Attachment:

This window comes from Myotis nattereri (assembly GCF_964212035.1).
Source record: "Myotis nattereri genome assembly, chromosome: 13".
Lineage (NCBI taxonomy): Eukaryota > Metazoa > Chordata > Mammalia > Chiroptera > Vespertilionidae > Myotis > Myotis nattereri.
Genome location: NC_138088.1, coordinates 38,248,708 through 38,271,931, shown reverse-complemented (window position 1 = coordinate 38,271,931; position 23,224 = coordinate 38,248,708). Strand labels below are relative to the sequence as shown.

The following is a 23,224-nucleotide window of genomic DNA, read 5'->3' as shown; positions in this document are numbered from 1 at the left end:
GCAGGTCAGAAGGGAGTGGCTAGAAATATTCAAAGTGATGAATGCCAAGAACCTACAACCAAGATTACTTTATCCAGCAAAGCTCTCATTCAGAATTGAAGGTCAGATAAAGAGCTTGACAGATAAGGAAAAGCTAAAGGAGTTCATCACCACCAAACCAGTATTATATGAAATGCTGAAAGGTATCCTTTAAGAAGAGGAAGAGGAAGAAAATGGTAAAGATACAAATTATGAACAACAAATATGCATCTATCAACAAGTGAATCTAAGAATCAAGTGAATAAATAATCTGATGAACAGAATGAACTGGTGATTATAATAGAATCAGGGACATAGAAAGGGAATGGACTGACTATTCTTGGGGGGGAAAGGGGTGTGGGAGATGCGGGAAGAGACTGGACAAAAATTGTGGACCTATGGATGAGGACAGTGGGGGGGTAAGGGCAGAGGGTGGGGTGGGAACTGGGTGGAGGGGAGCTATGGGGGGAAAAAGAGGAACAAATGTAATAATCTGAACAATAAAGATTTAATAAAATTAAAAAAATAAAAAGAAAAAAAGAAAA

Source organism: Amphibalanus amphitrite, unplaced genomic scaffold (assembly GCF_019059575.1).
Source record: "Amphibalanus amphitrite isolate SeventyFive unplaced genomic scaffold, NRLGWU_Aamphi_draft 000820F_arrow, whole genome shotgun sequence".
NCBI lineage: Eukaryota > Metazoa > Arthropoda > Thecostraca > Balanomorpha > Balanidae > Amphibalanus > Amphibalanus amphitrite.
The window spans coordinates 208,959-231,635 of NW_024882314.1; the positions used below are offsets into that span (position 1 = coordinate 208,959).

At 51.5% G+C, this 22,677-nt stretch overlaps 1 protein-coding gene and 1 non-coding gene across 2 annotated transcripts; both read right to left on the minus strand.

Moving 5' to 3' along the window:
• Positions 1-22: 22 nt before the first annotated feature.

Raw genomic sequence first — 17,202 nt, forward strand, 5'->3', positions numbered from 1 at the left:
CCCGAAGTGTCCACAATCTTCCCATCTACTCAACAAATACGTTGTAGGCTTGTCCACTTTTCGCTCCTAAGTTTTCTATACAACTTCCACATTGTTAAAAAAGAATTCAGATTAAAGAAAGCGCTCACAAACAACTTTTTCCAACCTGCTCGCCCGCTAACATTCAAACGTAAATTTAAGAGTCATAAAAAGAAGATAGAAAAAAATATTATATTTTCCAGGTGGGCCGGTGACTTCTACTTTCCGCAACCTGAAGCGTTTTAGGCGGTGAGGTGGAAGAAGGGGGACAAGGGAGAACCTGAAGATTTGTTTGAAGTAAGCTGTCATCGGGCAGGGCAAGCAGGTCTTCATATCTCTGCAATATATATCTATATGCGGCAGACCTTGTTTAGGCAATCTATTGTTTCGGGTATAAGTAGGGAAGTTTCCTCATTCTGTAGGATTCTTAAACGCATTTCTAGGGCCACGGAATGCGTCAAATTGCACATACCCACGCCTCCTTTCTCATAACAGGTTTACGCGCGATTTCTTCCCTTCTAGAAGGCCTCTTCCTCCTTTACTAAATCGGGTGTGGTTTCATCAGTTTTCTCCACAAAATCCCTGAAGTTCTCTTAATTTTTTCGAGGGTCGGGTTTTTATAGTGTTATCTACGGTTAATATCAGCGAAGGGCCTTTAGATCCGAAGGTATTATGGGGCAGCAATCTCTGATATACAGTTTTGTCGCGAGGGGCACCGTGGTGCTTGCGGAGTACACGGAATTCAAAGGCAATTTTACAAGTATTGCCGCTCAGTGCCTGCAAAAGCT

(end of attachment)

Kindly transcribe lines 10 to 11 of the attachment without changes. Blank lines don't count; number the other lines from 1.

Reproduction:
The window spans coordinates 208,959-231,635 of NW_024882314.1; the positions used below are offsets into that span (position 1 = coordinate 208,959).

At 51.5% G+C, this 22,677-nt stretch overlaps 1 protein-coding gene and 1 non-coding gene across 2 annotated transcripts; both read right to left on the minus strand.